Auto Insurance: Collision vs. Comprehensive
Summary: Knowing your terminology can help you save a ton of money when shopping for car insurance. Today we bring you an article about the difference between Collision and Comprehensive coverage.
In the world of automobile insurance, two types of coverage, collision and comprehensive auto insurance, are often confused, or mistaken for each other. While both include coverage limits and deductibles, there are major differences in what each type of policy really covers.
Collision insurance covers you if your car or truck is in a traffic accident – if you crash into another car, or into something like a light pole. An easy way to remember this is that collision insurance protects you if you collide with something.
Your collision policy will pay out when you are at fault in an auto accident, but if someone else is at fault, it is their responsibility to fix or replace your vehicle. Most of the time, the other driver's liability insurance will cover such expenses, but if not you probably have un- or under-insured motorist insurance as part of your total package, and that will kick in.
Remember that if your automobile is leased or financed, and you are in an accident, the insurance company will pay the holder of your lease or note, not you. If your car is very new, it is possible that such a payout will not equal the amount of the loan or lease, which is why – with leases especially – it is recommended that you have gap insurance coverage in addition to collision coverage. Gap insurance is extra coverage that pays the difference between your collision coverage and the amount of your loan or lease.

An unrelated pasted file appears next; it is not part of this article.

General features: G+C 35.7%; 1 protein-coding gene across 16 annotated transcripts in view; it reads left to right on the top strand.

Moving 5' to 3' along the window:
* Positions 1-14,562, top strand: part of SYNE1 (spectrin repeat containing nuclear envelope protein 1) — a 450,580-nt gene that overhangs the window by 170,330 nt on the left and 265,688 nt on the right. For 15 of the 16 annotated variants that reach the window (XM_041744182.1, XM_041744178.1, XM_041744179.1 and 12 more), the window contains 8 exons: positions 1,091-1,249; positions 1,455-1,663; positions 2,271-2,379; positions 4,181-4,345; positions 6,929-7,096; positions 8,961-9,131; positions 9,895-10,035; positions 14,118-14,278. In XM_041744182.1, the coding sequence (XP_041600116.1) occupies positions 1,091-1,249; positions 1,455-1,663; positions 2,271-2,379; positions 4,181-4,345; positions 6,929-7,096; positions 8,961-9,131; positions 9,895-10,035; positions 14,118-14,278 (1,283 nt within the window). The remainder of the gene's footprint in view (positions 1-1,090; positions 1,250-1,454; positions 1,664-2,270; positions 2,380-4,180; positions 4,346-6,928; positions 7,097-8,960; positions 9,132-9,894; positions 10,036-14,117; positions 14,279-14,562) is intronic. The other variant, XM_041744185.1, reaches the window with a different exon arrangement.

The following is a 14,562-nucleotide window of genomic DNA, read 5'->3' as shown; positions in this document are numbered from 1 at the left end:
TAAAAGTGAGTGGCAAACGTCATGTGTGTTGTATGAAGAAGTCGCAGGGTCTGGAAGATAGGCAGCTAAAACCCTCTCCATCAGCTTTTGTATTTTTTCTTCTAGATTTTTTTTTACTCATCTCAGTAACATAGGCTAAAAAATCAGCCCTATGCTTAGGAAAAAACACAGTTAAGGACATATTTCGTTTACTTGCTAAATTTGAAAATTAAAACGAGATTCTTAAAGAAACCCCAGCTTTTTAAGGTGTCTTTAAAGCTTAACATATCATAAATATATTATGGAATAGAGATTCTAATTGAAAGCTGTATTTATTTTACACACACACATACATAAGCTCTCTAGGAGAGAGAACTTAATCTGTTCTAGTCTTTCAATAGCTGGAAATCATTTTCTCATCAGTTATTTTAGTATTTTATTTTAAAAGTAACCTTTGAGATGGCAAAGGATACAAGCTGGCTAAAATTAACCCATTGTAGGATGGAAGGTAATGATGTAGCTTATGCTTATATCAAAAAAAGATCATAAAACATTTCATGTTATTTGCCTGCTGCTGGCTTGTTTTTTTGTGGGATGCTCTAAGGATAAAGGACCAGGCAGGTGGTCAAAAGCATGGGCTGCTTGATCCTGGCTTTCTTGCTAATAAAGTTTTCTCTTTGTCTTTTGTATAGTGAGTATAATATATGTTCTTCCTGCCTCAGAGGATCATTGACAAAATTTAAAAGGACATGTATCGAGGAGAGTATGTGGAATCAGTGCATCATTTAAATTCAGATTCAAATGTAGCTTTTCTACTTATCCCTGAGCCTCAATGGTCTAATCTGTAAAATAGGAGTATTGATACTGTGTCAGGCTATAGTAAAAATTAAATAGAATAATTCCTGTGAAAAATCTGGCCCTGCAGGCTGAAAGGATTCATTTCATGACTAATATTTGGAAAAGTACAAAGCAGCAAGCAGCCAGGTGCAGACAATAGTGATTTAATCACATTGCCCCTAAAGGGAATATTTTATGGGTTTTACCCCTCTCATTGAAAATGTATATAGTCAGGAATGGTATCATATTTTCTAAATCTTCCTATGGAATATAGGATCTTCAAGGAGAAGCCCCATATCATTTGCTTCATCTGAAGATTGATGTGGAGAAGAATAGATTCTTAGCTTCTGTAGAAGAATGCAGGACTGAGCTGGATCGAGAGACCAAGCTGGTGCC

Some people refer to comprehensive coverage as "other than collision insurance," because it offers protection for damages caused by things other than traffic accidents, including fire, theft, natural disasters, vandalism, acts of God, and impacts with animals (if you hit a deer, comprehensive insurance covers it; collision does not.)
As with collision insurance, payouts on comprehensive insurance claims are only up to the fair market value of your vehicle. Gap insurance can be useful in times when a new car is stolen or damaged.
Deductibles and Premiums:
Comprehensive and Collision policies both have deductibles and premiums. The deductible is the amount of money you pay out of pocket before the coverage kicks in, when you make a claim. The premium is the annual (or semi-annual) amount of money you pay to obtain and retain coverage.
You do have some choice about the amount of your deductible, and the amount you choose will affect what you pay in premiums. If you have significant savings, and can weather a financial storm, you may want to choose a higher deductible and keep your premium low. On the other hand, a lower deductible will make your premium higher, but in the event of a claim, you won't have to pay as much out of pocket
Which Type of Coverage Do I Need?
When it comes to insurance for car the type of coverage that is best for you, one of the major factors is the age of your car. For very new cars, especially those that are financed or leased, it's probably wisest to have both types of coverage, and, in fact, most lenders will require this "full coverage."
For older cars, you may wish to drop some of your coverage in order to save money, but you should check with your insurance agent before making such a decision.